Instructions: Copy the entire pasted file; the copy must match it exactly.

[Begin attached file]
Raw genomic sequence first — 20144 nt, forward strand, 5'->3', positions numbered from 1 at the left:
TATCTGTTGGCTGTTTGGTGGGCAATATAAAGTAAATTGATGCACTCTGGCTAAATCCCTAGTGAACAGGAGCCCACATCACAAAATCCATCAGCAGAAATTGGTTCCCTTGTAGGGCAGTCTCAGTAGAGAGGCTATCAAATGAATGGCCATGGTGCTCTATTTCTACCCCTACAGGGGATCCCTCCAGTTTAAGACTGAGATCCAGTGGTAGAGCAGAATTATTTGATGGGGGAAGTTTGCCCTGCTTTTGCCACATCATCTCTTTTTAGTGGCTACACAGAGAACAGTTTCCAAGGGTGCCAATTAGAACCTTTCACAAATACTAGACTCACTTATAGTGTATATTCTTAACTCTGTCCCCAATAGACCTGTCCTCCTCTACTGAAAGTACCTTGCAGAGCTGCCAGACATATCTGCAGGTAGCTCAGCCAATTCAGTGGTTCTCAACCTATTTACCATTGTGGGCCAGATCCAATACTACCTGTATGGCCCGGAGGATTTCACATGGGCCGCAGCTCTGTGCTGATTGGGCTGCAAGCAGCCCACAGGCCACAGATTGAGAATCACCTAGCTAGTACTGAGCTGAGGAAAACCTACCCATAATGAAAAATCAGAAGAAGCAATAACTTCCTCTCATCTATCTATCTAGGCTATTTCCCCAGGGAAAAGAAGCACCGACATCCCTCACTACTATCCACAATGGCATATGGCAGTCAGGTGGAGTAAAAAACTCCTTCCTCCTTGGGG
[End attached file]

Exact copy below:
Raw genomic sequence first — 20144 nt, forward strand, 5'->3', positions numbered from 1 at the left:
TATCTGTTGGCTGTTTGGTGGGCAATATAAAGTAAATTGATGCACTCTGGCTAAATCCCTAGTGAACAGGAGCCCACATCACAAAATCCATCAGCAGAAATTGGTTCCCTTGTAGGGCAGTCTCAGTAGAGAGGCTATCAAATGAATGGCCATGGTGCTCTATTTCTACCCCTACAGGGGATCCCTCCAGTTTAAGACTGAGATCCAGTGGTAGAGCAGAATTATTTGATGGGGGAAGTTTGCCCTGCTTTTGCCACATCATCTCTTTTTAGTGGCTACACAGAGAACAGTTTCCAAGGGTGCCAATTAGAACCTTTCACAAATACTAGACTCACTTATAGTGTATATTCTTAACTCTGTCCCCAATAGACCTGTCCTCCTCTACTGAAAGTACCTTGCAGAGCTGCCAGACATATCTGCAGGTAGCTCAGCCAATTCAGTGGTTCTCAACCTATTTACCATTGTGGGCCAGATCCAATACTACCTGTATGGCCCGGAGGATTTCACATGGGCCGCAGCTCTGTGCTGATTGGGCTGCAAGCAGCCCACAGGCCACAGATTGAGAATCACCTAGCTAGTACTGAGCTGAGGAAAACCTACCCATAATGAAAAATCAGAAGAAGCAATAACTTCCTCTCATCTATCTATCTAGGCTATTTCCCCAGGGAAAAGAAGCACCGACATCCCTCACTACTATCCACAATGGCATATGGCAGTCAGGTGGAGTAAAAAACTCCTTCCTCCTTGGGG